Alonso’s ability to quickly pick up Pettine’s hybrid scheme likely stemmed from his experience with a very similar scheme in college. Though the transition to a new scheme, which often includes new techniques, new verbiage and new responsibilities, will be a stressor to the entire defense, a scheme and positional adjustment might impact the read-and-react ability that makes Alonso such a special linebacker.

Look for Buffalo to make addressing the middle linebacker position a high priority this offseason. The University of Buffalo’s Khalil Mack is a versatile and talented linebacker who would make for an extremely intriguing choice if available with the Bills’ No. 9 overall pick in this year’s NFL draft. New England Patriots free-agent middle linebacker Brandon Spikes is another name that would seem to make sense. Spikes excels in stopping the run, and signing him would have a “two birds with one stone” effect by taking him from a division rival.

Four-year veteran Arthur Moats, the team’s lone free-agent linebacker, is another potential candidate to fill the Mike role. Though he may be a bit undersized to be a truly natural fit as a middle linebacker in Schwartz’ scheme, he would likely to be cheaper to sign than Spikes and could make sense as a placeholder, should the Bills decide to take more of a developmental approach to the Mike position with a mid-late round pick.


Much like their defensive counterparts in the front seven, the Bills defensive backfield became a strength by the end of the 2013 season, bolstered by several significant developments and an undrafted rookie gem.

While talented even without him, this could be a truly special unit going forward if the Bills can come to an agreement on a reasonable contract extension with star safety Jairus Byrd.

According to Patrick Moran of Buffalo Sports Daily, Byrd is looking to become the highest-paid safety in the league, a demand the team was unwilling to accommodate during last season’s negotiations. While Bills team president Russ Brandon said the Bills are working toward a long-term deal with Byrd according to a report by The Associated Press, the team made it clear last offseason that they weren’t willing to invest the type of money in a safety that Byrd is seeking.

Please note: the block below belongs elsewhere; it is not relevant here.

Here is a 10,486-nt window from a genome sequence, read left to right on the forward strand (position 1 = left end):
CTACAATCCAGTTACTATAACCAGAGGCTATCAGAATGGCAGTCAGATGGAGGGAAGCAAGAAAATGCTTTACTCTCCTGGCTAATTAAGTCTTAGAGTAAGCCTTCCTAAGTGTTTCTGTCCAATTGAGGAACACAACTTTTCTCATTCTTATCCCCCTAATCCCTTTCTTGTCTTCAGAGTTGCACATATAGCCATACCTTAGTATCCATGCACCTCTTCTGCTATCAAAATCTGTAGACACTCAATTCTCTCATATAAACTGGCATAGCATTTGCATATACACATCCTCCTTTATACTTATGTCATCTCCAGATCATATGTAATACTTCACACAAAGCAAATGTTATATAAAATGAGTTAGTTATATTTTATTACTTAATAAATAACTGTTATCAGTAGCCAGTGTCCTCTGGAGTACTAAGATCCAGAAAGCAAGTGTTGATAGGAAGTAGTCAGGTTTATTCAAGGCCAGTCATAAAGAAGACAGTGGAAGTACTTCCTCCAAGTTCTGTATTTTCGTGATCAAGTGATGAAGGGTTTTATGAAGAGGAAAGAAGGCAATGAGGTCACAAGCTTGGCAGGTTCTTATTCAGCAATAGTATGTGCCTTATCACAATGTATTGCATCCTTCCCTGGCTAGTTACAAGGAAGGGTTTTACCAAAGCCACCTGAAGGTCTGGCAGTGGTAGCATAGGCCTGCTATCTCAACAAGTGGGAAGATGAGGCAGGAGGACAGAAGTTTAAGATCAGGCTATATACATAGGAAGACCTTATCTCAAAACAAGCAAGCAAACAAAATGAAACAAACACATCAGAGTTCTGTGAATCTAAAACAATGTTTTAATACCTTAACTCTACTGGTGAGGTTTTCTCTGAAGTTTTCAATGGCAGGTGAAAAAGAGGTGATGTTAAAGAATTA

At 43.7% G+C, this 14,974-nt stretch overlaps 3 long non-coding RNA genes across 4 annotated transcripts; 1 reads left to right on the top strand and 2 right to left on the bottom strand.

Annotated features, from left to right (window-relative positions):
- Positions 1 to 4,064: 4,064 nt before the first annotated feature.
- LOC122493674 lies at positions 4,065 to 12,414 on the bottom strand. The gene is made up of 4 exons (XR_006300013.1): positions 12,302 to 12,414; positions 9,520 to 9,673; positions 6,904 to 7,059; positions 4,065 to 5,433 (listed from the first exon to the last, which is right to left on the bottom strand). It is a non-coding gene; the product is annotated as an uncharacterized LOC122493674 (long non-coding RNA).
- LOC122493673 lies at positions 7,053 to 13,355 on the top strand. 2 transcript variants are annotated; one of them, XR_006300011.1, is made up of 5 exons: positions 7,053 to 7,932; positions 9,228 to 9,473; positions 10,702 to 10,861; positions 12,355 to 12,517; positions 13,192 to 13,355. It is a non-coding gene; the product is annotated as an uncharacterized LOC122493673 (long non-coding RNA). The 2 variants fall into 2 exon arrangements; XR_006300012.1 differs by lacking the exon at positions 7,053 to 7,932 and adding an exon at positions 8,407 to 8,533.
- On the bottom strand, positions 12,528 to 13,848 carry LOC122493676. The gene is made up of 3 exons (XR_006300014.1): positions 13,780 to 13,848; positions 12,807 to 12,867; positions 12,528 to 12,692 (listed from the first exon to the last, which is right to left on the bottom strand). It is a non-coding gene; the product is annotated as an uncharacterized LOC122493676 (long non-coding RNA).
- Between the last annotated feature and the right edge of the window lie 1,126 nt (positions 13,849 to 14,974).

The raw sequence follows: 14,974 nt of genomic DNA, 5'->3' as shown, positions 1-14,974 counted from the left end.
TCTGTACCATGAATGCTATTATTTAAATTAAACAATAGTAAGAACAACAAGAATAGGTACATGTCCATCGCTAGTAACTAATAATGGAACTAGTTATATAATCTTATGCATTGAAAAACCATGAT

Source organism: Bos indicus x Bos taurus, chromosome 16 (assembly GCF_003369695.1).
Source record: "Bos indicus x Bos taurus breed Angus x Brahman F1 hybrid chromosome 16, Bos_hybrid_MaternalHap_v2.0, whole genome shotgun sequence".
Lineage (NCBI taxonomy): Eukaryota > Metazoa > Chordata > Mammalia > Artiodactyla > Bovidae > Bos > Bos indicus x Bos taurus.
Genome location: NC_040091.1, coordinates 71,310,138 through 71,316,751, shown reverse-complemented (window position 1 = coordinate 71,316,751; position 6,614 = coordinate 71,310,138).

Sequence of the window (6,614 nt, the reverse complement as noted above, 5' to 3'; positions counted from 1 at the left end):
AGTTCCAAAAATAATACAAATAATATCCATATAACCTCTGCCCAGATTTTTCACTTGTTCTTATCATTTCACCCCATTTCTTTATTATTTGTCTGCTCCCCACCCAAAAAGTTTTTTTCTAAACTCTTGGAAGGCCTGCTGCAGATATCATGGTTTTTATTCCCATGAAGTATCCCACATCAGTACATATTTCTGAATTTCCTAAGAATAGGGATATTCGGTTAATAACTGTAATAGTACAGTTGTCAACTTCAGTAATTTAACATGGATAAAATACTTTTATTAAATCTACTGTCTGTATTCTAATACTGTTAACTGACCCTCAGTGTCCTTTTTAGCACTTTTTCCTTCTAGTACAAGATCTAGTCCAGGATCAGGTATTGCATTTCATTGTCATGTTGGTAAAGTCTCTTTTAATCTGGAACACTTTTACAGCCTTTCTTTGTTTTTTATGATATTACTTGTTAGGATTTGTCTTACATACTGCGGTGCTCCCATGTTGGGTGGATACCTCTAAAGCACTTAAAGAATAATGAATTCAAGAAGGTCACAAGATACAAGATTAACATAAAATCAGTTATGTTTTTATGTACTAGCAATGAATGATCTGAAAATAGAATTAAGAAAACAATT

With Parker no stranger to holdouts, it appears this stalemate is likely to continue. If no long-term deal is struck, the Bills could use the franchise tag on Byrd for a second consecutive year. Should the tag be used again, the team might look more aggressively to trade him this time around.

In 2013, Byrd held out until the end of the preseason, then missed the team’s first five games with plantar fasciitis. Many wondered how the Bills would be able to replace him. Though he wasn’t able to completely replicate Byrd’s impact on the field, Aaron Williams had a very nice season and looked far more comfortable at safety than he had at cornerback in his first two NFL seasons. This offseason will be a big one for Williams as he continues to familiarize himself with his new position, whether it be alongside Byrd or not.

Behind Williams, Da’Norris Searcy is adequate enough to provide solid depth and 2013 rookies Jonathan Meeks and Duke Williams, neither of whom saw much action in their first years, might figure into the defensive rotation more in their second years.

Any acquisitions at the safety position will almost certainly be driven by the outcome of the Byrd negotiations. If the team is forced to settle for trading or letting their star go, adding another veteran safety would seem a very realistic priority. If a long-term deal is worked out, the Bills look to be in great shape at the safety position heading into 2014.


Despite an up-and-down year, Gilmore looked like a quality starter as he became healthy toward the end of the saeson. He has the potential to be a true lockdown cornerback; a solid offseason of development will be big in determining whether or not he ever reaches that level.2013 was supposed to be Stephon Gilmore’s breakout year, but that quickly changed after he suffered a fractured wrist in the preseason. That kept him out of Buffalo’s first five games of the season, and forced to play with a club on his injured wrist for most of the rest of the season.